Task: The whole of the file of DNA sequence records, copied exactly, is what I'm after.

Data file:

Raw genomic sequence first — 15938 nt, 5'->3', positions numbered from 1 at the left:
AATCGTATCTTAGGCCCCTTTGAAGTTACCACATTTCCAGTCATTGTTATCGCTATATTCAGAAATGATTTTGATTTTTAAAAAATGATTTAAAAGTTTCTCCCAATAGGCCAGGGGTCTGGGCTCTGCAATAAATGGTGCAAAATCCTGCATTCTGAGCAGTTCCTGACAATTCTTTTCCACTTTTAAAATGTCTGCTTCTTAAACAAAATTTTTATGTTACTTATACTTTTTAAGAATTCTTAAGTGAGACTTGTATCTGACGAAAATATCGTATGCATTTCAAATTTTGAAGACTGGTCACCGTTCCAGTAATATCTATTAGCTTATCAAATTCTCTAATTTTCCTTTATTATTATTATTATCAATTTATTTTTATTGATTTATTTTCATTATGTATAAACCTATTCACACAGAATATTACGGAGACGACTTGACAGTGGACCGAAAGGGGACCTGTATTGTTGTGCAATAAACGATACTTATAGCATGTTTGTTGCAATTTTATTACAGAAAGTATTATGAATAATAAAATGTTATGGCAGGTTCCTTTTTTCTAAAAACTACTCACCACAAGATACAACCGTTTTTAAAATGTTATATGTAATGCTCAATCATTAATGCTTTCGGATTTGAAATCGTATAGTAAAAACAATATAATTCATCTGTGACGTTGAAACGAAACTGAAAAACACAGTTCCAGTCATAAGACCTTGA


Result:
Raw genomic sequence first — 15938 nt, 5'->3', positions numbered from 1 at the left:
AATCGTATCTTAGGCCCCTTTGAAGTTACCACATTTCCAGTCATTGTTATCGCTATATTCAGAAATGATTTTGATTTTTAAAAAATGATTTAAAAGTTTCTCCCAATAGGCCAGGGGTCTGGGCTCTGCAATAAATGGTGCAAAATCCTGCATTCTGAGCAGTTCCTGACAATTCTTTTCCACTTTTAAAATGTCTGCTTCTTAAACAAAATTTTTATGTTACTTATACTTTTTAAGAATTCTTAAGTGAGACTTGTATCTGACGAAAATATCGTATGCATTTCAAATTTTGAAGACTGGTCACCGTTCCAGTAATATCTATTAGCTTATCAAATTCTCTAATTTTCCTTTATTATTATTATTATCAATTTATTTTTATTGATTTATTTTCATTATGTATAAACCTATTCACACAGAATATTACGGAGACGACTTGACAGTGGACCGAAAGGGGACCTGTATTGTTGTGCAATAAACGATACTTATAGCATGTTTGTTGCAATTTTATTACAGAAAGTATTATGAATAATAAAATGTTATGGCAGGTTCCTTTTTTCTAAAAACTACTCACCACAAGATACAACCGTTTTTAAAATGTTATATGTAATGCTCAATCATTAATGCTTTCGGATTTGAAATCGTATAGTAAAAACAATATAATTCATCTGTGACGTTGAAACGAAACTGAAAAACACAGTTCCAGTCATAAGACCTTGA